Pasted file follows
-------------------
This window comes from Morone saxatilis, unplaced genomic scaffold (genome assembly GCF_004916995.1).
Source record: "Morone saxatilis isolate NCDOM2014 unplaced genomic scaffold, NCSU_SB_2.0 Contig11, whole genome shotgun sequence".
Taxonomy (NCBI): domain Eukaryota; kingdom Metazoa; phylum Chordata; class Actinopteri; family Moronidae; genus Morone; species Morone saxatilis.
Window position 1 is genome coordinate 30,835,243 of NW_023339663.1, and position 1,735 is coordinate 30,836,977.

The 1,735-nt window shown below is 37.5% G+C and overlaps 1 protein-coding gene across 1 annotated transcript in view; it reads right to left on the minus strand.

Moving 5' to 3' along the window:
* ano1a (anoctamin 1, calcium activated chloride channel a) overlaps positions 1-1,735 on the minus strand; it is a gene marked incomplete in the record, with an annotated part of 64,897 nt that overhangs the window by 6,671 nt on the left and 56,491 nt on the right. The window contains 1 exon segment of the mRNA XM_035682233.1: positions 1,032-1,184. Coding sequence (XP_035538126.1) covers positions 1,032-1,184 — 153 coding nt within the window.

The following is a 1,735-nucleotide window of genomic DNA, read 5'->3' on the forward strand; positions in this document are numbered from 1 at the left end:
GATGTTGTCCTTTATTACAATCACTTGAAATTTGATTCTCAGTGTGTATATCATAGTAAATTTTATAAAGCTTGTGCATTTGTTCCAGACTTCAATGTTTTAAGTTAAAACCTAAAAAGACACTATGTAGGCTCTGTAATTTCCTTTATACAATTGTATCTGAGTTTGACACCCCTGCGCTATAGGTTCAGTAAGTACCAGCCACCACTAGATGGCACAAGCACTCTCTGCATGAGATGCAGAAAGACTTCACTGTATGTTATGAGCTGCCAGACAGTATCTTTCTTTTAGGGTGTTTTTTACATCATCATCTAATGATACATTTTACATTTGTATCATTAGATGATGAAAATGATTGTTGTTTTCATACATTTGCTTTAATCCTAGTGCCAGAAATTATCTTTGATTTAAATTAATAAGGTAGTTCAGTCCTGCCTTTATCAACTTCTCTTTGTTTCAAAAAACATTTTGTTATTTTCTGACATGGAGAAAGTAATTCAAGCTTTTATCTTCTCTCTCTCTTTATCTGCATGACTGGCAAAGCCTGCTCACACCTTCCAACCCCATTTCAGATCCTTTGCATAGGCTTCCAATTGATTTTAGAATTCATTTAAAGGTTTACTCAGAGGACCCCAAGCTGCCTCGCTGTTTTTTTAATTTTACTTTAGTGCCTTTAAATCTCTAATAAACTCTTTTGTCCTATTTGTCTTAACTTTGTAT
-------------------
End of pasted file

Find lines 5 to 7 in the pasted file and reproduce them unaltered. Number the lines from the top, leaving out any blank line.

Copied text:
The 1,735-nt window shown below is 37.5% G+C and overlaps 1 protein-coding gene across 1 annotated transcript in view; it reads right to left on the minus strand.

Moving 5' to 3' along the window:
* ano1a (anoctamin 1, calcium activated chloride channel a) overlaps positions 1-1,735 on the minus strand; it is a gene marked incomplete in the record, with an annotated part of 64,897 nt that overhangs the window by 6,671 nt on the left and 56,491 nt on the right. The window contains 1 exon segment of the mRNA XM_035682233.1: positions 1,032-1,184. Coding sequence (XP_035538126.1) covers positions 1,032-1,184 — 153 coding nt within the window.